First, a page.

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We spend all our time creating content – whether written, spoken, or drawn – with the goal that people will notice it and appreciate it.
But let’s just take a step back for a second.
This is all too much – people are over-complicating a very simple issue. The goal of all this work is to make stuff that people like, and enjoy ourselves in the process. That’s it.
It’s funny when you think about content marketing in these, the simplest of terms. Strip away all the industry jargon, and you’re left with a community of people trying to make awesome things for important people.
The content we create is precious to us, and we obviously want other people to extract the same value from our content. So why don’t we spend more time making our content truly awesome to consume?
Inspired by our conversation from this past April with Jay Acunzo, vice president of platform at NextView Ventures and creator of Unthinkable, we wanted to dig more into what it actually takes to create content that is awesome to consume.
Here are some ways to do that.
Obviously, if you want a piece of content to resonate – if you want that content to be truly awesome to consume – you have to think about the people for which you’re creating.
This topic has been covered extensively in our Tuning Fork series, in which we talk to many leaders in the content industry about what makes content resonate. These leaders have indicated, time and time again, that the best way to create the most resonant content is to create with the audience in the back of your mind.
That means listening to your audience, engaging with it to determine their interests, and listening to feedback on the pieces of content that you produce.
For example, we know that our audience (hey, that's you!) needs to be able to create content that will cut through the noise, grab the attention of prospects, and leave a lasting impression. That's what awesome content does, so we wrote this piece to help you do that.
Once the audience is covered, it’s time to think of yourself. How can a blog post, a podcast, or a white paper be awesome if you don’t really believe everything you’re saying?
Have you slogged through a blog post that you didn’t want to write, didn’t really care about, and didn’t care if other people cared about it?
You write the words and you mull over some details, but the passion isn’t there. The creative drive isn’t there. You just write it for the sake of writing it – whether you needed to maintain a schedule or just needed a filler piece of content – and it doesn’t have much value for anyone involved.
Content that’s awesome to consume has to be awesome to write, first and foremost. If you don’t care about the subject matter, either find someone who does or change the topic of the post. Because if it’s written haphazardly or without attention to detail, no one will extract any value from it.
One of my favorite feelings at work is the one I get when I spend tons of time, both in the office and at home, perfecting a blog post that I really care about. After a while, I get the feeling that this piece of content is like my baby – I want it to look perfect, flow nicely, and read easily. I’ll spend as much time as possible to make sure that happens.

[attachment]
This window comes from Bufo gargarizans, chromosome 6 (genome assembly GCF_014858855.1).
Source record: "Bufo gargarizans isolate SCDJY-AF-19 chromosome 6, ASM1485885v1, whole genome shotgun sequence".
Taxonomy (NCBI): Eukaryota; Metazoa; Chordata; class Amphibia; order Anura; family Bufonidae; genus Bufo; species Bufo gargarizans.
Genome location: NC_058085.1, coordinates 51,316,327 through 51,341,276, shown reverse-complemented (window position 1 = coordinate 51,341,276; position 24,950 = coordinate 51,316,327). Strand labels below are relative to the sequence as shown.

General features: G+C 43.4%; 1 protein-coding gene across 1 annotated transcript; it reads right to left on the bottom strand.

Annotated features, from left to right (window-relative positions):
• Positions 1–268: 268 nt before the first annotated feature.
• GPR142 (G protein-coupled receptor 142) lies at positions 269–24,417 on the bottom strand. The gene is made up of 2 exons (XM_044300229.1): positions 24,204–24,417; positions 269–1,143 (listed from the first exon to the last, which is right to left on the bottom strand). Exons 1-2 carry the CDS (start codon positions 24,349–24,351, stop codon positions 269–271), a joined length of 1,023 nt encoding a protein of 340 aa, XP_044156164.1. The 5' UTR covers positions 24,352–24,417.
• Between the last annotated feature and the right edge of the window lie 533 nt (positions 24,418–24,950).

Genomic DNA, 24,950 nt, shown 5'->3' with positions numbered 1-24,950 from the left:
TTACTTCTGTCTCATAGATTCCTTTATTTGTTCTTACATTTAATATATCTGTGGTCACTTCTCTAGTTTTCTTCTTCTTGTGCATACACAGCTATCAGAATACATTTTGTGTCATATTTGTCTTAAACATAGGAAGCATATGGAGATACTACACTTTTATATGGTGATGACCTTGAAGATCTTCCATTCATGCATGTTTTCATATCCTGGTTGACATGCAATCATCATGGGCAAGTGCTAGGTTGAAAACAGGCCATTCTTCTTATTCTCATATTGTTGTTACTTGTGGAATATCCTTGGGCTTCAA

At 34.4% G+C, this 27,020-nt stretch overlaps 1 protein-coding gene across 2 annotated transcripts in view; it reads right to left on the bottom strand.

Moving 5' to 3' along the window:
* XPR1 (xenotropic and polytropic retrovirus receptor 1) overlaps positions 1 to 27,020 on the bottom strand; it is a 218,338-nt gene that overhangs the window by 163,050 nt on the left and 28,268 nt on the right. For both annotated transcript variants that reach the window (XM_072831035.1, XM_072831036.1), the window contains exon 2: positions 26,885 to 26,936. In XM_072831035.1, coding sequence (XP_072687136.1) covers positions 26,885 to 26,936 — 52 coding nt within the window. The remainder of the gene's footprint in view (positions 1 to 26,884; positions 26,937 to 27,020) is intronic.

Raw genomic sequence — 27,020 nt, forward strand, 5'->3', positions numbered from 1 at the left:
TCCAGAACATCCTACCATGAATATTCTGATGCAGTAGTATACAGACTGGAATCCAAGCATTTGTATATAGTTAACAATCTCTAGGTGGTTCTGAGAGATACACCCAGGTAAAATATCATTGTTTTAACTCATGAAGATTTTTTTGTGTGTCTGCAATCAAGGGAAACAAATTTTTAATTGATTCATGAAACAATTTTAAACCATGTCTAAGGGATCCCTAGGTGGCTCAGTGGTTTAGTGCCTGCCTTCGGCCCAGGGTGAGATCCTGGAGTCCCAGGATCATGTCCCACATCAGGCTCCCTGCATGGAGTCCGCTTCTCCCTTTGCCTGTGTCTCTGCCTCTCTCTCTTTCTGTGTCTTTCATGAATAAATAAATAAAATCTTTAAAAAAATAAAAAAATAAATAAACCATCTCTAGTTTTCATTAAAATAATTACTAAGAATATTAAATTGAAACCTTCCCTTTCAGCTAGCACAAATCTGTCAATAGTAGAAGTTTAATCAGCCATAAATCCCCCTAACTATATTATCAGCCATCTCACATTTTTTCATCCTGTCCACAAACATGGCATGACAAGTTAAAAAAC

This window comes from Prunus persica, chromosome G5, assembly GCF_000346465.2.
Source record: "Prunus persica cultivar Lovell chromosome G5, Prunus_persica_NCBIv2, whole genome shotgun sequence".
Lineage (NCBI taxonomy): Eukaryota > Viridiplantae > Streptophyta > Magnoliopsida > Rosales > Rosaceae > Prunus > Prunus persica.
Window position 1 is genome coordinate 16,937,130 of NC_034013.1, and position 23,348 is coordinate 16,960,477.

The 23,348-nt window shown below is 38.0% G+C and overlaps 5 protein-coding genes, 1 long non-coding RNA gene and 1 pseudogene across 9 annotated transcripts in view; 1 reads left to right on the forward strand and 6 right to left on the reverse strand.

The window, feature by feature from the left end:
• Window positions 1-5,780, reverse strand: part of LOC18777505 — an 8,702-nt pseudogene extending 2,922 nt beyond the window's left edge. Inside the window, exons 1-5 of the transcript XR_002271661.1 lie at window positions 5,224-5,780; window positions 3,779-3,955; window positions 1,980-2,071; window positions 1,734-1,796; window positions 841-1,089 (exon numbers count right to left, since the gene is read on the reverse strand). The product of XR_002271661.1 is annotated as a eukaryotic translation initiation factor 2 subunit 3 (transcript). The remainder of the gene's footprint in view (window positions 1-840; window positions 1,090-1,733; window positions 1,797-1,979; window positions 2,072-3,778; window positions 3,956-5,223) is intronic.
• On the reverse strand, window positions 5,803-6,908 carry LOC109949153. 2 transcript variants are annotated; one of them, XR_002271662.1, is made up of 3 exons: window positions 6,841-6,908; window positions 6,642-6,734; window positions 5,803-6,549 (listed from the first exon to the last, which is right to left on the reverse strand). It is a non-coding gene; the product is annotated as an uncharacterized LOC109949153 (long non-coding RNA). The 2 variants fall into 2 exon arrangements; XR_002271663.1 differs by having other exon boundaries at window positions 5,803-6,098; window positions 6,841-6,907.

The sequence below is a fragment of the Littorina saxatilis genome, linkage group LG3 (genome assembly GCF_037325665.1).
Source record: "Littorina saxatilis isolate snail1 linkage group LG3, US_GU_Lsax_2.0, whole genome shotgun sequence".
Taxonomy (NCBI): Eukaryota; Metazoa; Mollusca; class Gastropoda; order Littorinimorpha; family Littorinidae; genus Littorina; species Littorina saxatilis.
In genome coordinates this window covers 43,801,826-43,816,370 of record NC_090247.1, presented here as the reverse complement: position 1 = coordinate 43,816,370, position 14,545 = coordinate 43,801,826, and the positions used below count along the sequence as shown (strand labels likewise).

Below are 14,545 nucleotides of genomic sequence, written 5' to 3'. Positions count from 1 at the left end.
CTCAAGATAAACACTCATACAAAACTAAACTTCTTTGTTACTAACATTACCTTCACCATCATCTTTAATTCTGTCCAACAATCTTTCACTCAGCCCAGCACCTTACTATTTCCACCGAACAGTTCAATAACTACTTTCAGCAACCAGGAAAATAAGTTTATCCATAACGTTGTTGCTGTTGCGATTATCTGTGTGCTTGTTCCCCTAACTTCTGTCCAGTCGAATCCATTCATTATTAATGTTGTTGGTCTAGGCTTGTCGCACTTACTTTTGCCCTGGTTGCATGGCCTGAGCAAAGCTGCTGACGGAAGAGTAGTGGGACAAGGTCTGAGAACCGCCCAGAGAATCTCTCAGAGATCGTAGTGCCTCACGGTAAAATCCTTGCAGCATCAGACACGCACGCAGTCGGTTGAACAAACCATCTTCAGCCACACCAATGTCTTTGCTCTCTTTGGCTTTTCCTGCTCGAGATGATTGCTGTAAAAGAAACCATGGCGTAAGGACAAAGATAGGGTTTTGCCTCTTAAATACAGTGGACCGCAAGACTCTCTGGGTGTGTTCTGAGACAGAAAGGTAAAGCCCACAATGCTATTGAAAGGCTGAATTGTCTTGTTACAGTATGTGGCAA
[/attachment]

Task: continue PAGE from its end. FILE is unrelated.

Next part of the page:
And that’s exactly what we did with this post – originally scheduled to be published on Tuesday, we decided to push it back a day to ensure that this post itself was the best version of itself.
Being passionate is important – writing exclusively about things for which you don’t feel strongly is senseless. If it was awesome for you to write, it will likely be awesome for your audience to read.
Personally, I find the most value in content that presents new ideas, new concepts, or new lines of reasoning with which I wasn’t familiar before. My favorite writers are the ones that are creative enough to think outside the box, and brave enough to present those ideas to the public regardless of the reaction it might receive.
Teach me something new, and I’ll immediately appreciate it more than an articulate post that I feel like I’ve read 1000 times.
It’s presidential campaigning season, so let’s take an example from Monday night at the Republican National Convention. Melania Trump made a speech at the end of the night that seemed decent enough – until, yaknow, the world found out that she basically lifted two paragraphs wholesale from a Michelle Obama speech in 2008.
Don’t be like Melania Trump from Monday night. Instead, be like Melania Trump from this tweet in 2012.
It’s okay to admit that sometimes, you’re not the authority on a given subject. You, a content marketer, might not be the best person to write a blog post about quantum chemistry.
In that case, it is more than acceptable to find someone who is qualified to write on that subject, and seek their help in crafting your content. It’s good to get a new voice on your blog every once in awhile – it lightens your workload, gives someone else a chance to express themselves, and gives the reader exposure to a different voice with different opinions.
To wrap up, you can make your content awesome to consume by thinking about your audience, thinking about yourself, taking the road less traveled, and seeking out help from others when applicable.
It’ll require a little more work to get this done, sure. But more than anything, making your content awesome to consume requires a shift in your creative mindset. Start thinking of your content strategy in different terms – think about making the stuff you create awesome – and the other blocks will fall into place.
Now, get busy creating! Relay some of the feedback you get on your new content here – and don’t forget to sign up for the SnapApp blog for more content creation motivation.